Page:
Philosophy of the Social Sciences 1
This module introduces you to key philosophical concepts that aid reflection on the foundations of social science inquiry and research. It examines questions of ontology (What does society consist of? How is it created and maintained/changed? Is a social entity more than the sum of the individuals that constitute it?), epistemology (Which aspects of society, social organisation and structure can we know, and how?), and value (What normative stance and attitude should social scientists adopt towards their objects and subjects of inquiry?). The topics discussed will also address the basic question of the relation of the social sciences to the natural sciences (What kind of discipline is social science? Does the subject matter of the social sciences differ fundamentally from that of the natural sciences?). The module is suited to students from across the range of social sciences and cognate disciplines
Full module specification
|Module title:||Philosophy of the Social Sciences 1|
|Duration of module:||
Duration (weeks) - term 2: |
The module aims to promote a reflective attitude to the nature and foundations of social scientific and related forms of social inquiry in general, and to your own domain of inquiry and research interests in particular. It introduces and familiarises you to with a range of central philosophical concepts and ideas that will aid this endeavour. Through learning how to think philosophically and to pose philosophical questions on the nature and possibility of social inquiry the module aims to enable you to come to see more clearly the theoretical and philosophical foundations and presuppositions of your discipline and to facilitate reflection and clarity on the nature, limits and possibilities of social scientific knowledge and understanding.
ILO: Module-specific skills
- 1. demonstrate comprehensive knowledge and understanding of central philosophical concepts pertaining to the ontological, epistemological and normative foundations of social inquiry.
- 2. show how philosophical analysis offers insight into the fundamental nature of the social world and identifies explanatory and interpretive issues in seeking to know and understand it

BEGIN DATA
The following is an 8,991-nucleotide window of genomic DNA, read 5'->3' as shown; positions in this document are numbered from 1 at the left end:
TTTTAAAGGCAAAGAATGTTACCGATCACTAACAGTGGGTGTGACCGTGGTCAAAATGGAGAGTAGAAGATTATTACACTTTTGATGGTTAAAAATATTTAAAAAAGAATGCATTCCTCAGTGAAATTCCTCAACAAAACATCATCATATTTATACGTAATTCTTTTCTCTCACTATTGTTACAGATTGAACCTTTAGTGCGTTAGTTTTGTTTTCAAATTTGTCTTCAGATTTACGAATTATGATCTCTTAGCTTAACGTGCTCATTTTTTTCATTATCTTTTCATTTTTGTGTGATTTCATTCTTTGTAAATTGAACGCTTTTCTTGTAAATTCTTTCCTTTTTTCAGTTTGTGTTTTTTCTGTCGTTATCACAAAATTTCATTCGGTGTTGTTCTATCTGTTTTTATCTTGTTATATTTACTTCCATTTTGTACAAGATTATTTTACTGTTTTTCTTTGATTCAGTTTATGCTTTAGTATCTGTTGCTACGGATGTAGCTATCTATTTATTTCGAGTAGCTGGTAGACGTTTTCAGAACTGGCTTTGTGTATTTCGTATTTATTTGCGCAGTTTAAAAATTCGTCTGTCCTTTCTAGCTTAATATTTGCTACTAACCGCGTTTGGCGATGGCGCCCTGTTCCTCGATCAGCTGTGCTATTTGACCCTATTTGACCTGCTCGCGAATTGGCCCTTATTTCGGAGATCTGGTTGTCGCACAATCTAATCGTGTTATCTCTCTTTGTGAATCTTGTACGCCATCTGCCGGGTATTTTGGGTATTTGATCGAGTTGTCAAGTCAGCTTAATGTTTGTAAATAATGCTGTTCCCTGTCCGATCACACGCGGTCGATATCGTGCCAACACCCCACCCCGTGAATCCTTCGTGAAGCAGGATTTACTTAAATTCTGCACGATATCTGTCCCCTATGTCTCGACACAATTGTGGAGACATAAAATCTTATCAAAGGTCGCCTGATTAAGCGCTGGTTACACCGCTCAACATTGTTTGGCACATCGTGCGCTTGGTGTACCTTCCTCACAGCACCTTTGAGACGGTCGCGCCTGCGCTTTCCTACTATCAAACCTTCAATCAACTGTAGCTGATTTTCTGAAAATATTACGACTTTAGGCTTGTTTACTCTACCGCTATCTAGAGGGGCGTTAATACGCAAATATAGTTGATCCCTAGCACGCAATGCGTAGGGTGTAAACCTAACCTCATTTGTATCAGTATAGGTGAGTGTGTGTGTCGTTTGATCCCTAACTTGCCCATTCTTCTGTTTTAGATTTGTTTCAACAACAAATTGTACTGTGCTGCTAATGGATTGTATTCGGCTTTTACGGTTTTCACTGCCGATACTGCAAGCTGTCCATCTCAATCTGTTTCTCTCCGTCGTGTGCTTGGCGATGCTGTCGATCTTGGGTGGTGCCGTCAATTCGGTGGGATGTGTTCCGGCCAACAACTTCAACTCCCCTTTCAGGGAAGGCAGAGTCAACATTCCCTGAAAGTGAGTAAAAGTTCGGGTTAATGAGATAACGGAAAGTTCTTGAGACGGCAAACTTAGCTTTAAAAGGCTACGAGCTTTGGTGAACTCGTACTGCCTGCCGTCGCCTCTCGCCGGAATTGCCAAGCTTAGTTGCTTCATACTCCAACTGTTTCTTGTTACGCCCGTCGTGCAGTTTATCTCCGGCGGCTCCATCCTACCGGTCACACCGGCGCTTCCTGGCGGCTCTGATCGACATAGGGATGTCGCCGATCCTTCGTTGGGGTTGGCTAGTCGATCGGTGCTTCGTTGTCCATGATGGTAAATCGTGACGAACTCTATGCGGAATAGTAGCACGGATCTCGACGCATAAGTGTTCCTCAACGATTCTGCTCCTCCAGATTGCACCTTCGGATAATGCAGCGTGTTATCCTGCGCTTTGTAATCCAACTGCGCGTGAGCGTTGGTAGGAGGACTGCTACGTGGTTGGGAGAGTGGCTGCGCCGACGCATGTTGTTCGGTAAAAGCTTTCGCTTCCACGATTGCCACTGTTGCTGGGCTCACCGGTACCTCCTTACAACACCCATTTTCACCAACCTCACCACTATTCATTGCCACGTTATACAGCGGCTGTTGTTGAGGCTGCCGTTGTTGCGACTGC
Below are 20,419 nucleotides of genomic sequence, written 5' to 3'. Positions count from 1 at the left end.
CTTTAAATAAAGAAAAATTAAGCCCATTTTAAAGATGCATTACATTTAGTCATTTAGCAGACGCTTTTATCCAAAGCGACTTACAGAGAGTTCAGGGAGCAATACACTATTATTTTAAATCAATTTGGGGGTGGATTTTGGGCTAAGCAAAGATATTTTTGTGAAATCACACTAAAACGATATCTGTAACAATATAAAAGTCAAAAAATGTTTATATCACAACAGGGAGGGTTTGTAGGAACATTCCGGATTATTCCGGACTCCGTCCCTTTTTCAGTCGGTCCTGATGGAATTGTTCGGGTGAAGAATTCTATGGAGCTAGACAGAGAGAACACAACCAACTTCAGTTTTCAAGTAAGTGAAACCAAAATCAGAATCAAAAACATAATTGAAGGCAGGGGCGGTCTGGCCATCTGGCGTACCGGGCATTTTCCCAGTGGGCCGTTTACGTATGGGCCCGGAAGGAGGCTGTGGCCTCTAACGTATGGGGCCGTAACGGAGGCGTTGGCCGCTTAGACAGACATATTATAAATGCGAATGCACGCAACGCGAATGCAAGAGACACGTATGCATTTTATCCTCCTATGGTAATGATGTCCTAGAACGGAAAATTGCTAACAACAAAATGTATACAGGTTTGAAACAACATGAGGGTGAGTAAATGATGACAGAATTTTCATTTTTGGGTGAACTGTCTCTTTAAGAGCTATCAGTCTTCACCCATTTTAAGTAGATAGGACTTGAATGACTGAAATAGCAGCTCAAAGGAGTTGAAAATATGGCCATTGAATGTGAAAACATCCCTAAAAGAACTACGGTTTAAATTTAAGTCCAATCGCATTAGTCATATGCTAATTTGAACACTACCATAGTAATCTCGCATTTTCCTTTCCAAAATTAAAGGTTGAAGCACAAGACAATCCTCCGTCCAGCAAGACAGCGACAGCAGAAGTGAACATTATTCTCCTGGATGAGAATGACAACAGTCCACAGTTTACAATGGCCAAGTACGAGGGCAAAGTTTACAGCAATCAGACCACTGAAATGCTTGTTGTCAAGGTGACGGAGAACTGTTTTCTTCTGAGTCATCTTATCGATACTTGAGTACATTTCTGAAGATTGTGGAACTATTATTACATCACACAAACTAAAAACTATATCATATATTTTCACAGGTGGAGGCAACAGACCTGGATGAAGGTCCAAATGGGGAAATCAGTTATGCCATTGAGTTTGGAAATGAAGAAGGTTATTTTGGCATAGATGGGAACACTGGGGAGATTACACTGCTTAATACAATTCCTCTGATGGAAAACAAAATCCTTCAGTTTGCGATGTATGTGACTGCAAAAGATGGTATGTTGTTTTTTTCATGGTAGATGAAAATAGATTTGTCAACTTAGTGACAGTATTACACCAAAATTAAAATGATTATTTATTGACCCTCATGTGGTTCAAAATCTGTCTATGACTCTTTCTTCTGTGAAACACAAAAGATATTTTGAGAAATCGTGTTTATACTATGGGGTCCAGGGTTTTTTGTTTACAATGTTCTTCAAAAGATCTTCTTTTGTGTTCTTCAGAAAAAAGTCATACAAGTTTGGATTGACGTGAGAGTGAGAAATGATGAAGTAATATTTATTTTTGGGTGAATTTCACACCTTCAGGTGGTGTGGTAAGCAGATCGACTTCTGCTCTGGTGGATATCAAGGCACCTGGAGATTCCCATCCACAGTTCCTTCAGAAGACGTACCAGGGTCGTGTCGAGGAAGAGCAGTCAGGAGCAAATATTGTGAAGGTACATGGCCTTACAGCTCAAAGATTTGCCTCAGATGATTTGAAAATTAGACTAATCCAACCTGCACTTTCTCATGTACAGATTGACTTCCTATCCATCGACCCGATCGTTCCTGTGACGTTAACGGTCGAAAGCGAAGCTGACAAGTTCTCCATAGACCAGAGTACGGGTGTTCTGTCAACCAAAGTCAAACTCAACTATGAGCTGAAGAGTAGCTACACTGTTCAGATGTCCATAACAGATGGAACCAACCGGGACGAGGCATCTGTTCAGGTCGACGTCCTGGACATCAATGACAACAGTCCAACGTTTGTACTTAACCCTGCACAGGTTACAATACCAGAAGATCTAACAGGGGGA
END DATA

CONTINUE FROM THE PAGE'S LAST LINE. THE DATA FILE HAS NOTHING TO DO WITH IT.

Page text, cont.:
- 3. illustrate how philosophical analysis can aid the assessment and evaluation of the findings and claims of, and theoretical and methodological disputes within, social scientific inquiry.
- 4. draw on philosophical concepts and ideas in to illuminate explanatory and interpretive issues in students own domain of inquiry
ILO: Discipline-specific skills
- 5. recognise and debate the contested and provisional nature of knowledge and understanding
- 6. identify and evaluate approaches to problem-solving
- 7. think philosophically and theoretically and to apply this ability to the students own research questions.
ILO: Personal and key skills
- 8. undertake independent/self-directed learning (including time management) to achieve consistent, proficient and sustained attainment
- 9. work as a participant or leader of a group and contribute effectively to the achievement of objectives.
- 10. reflect on the process of learning and evaluate personal strengths and weaknesses. Apply ideas to new situations.
Learning activities and teaching methods (given in hours of study time)
|Scheduled Learning and Teaching Activities||Guided independent study||Placement / study abroad|
Details of learning activities and teaching methods
|Category||Hours of study time||Description|
|Scheduled Learning and Teaching Activites||22||11 x 2 hour seminars|
|Guided Independent Study||10||Time preparing for 750 word summary|
|Guided Independent Study||68||Time doing weekly readings|
|Guided Independent Study||40||Time preparing summative essay(s)|
|Guided Independent Study||10||Independent study|
|Form of assessment||Size of the assessment (eg length / duration)||ILOs assessed||Feedback method|
|Literature summary and critical response||750 words||1-10||Written|
Summative assessment (% of credit)
|Coursework||Written exams||Practical exams|
Details of summative assessment
|Form of assessment||% of credit||Size of the assessment (eg length / duration)||ILOs assessed||Feedback method|
|EITHER Essay||100||4,000 words||1-10||Written feedback|
|OR 2 Essays||0||Each of 2,000 words||1-10||Written feedback|
Details of re-assessment (where required by referral or deferral)
|Original form of assessment||Form of re-assessment||ILOs re-assessed||Timescale for re-assessment|
|EITHER 1 Essay||EITHER Essay (4,000 words)||1-10||August/September re-assessment period|
|OR 2 Essays||OR 2 Essays (2,000 words each)||1-10||August/September re-assessment period|
Whilst the module’s precise content may vary from year to year, it is envisaged that the syllabus will cover some or all of the following topics:
What is philosophy of social science?
Social and institutional ontology: the nature and conditions of the social and cultural world
Holism and individualism: the nature of collective action and collective responsibility
Structure and agency: social determinism and individual agency
Realism and social constructionism: the debate over reality and social construction (race, class, gender, sexuality, scientific knowledge)
The Idea of a social science: the Wittgensteinian critique and its critics
Social science, ethics and the fact-value distinction
Indicative learning resources - Basic reading
I. Hacking, The Social Construction of What?, Harvard University Press, 1999.
M Hollis The philosophy of social science: an introduction, Cambridge University Press, 1994.
J Searle, The Construction of Social Reality Penguin, 1995.
P Winch, The Idea of a Social Science and its Relation to Philosophy, Routledge, 1990
Module has an active ELE page?
Last revision date